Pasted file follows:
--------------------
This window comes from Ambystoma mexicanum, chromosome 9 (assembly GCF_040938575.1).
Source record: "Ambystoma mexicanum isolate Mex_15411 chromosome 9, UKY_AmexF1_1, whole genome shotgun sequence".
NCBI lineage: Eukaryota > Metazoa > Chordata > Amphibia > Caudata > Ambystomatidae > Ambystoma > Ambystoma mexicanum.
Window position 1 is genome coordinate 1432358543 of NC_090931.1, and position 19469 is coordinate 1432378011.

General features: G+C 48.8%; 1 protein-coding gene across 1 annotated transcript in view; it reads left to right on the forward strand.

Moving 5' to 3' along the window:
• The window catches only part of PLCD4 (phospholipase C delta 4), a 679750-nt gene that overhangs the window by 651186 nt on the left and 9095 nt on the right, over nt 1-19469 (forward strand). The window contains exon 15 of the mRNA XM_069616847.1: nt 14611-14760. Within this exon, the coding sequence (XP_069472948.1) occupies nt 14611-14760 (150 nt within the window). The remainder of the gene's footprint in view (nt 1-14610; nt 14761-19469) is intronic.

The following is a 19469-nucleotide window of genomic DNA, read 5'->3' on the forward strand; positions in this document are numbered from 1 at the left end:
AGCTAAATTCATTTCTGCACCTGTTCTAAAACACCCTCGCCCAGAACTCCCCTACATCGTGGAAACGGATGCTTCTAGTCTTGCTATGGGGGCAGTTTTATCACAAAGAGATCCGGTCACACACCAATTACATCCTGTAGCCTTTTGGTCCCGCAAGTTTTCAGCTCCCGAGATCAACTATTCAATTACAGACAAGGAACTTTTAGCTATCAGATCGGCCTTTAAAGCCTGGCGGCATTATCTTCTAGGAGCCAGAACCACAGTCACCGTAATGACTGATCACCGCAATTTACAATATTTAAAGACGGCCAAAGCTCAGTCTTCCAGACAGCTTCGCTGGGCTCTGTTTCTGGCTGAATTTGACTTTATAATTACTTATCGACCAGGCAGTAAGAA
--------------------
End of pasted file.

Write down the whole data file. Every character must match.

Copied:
This window comes from Ambystoma mexicanum, chromosome 9 (assembly GCF_040938575.1).
Source record: "Ambystoma mexicanum isolate Mex_15411 chromosome 9, UKY_AmexF1_1, whole genome shotgun sequence".
NCBI lineage: Eukaryota > Metazoa > Chordata > Amphibia > Caudata > Ambystomatidae > Ambystoma > Ambystoma mexicanum.
Window position 1 is genome coordinate 1432358543 of NC_090931.1, and position 19469 is coordinate 1432378011.

General features: G+C 48.8%; 1 protein-coding gene across 1 annotated transcript in view; it reads left to right on the forward strand.

Moving 5' to 3' along the window:
• The window catches only part of PLCD4 (phospholipase C delta 4), a 679750-nt gene that overhangs the window by 651186 nt on the left and 9095 nt on the right, over nt 1-19469 (forward strand). The window contains exon 15 of the mRNA XM_069616847.1: nt 14611-14760. Within this exon, the coding sequence (XP_069472948.1) occupies nt 14611-14760 (150 nt within the window). The remainder of the gene's footprint in view (nt 1-14610; nt 14761-19469) is intronic.

The following is a 19469-nucleotide window of genomic DNA, read 5'->3' on the forward strand; positions in this document are numbered from 1 at the left end:
AGCTAAATTCATTTCTGCACCTGTTCTAAAACACCCTCGCCCAGAACTCCCCTACATCGTGGAAACGGATGCTTCTAGTCTTGCTATGGGGGCAGTTTTATCACAAAGAGATCCGGTCACACACCAATTACATCCTGTAGCCTTTTGGTCCCGCAAGTTTTCAGCTCCCGAGATCAACTATTCAATTACAGACAAGGAACTTTTAGCTATCAGATCGGCCTTTAAAGCCTGGCGGCATTATCTTCTAGGAGCCAGAACCACAGTCACCGTAATGACTGATCACCGCAATTTACAATATTTAAAGACGGCCAAAGCTCAGTCTTCCAGACAGCTTCGCTGGGCTCTGTTTCTGGCTGAATTTGACTTTATAATTACTTATCGACCAGGCAGTAAGAA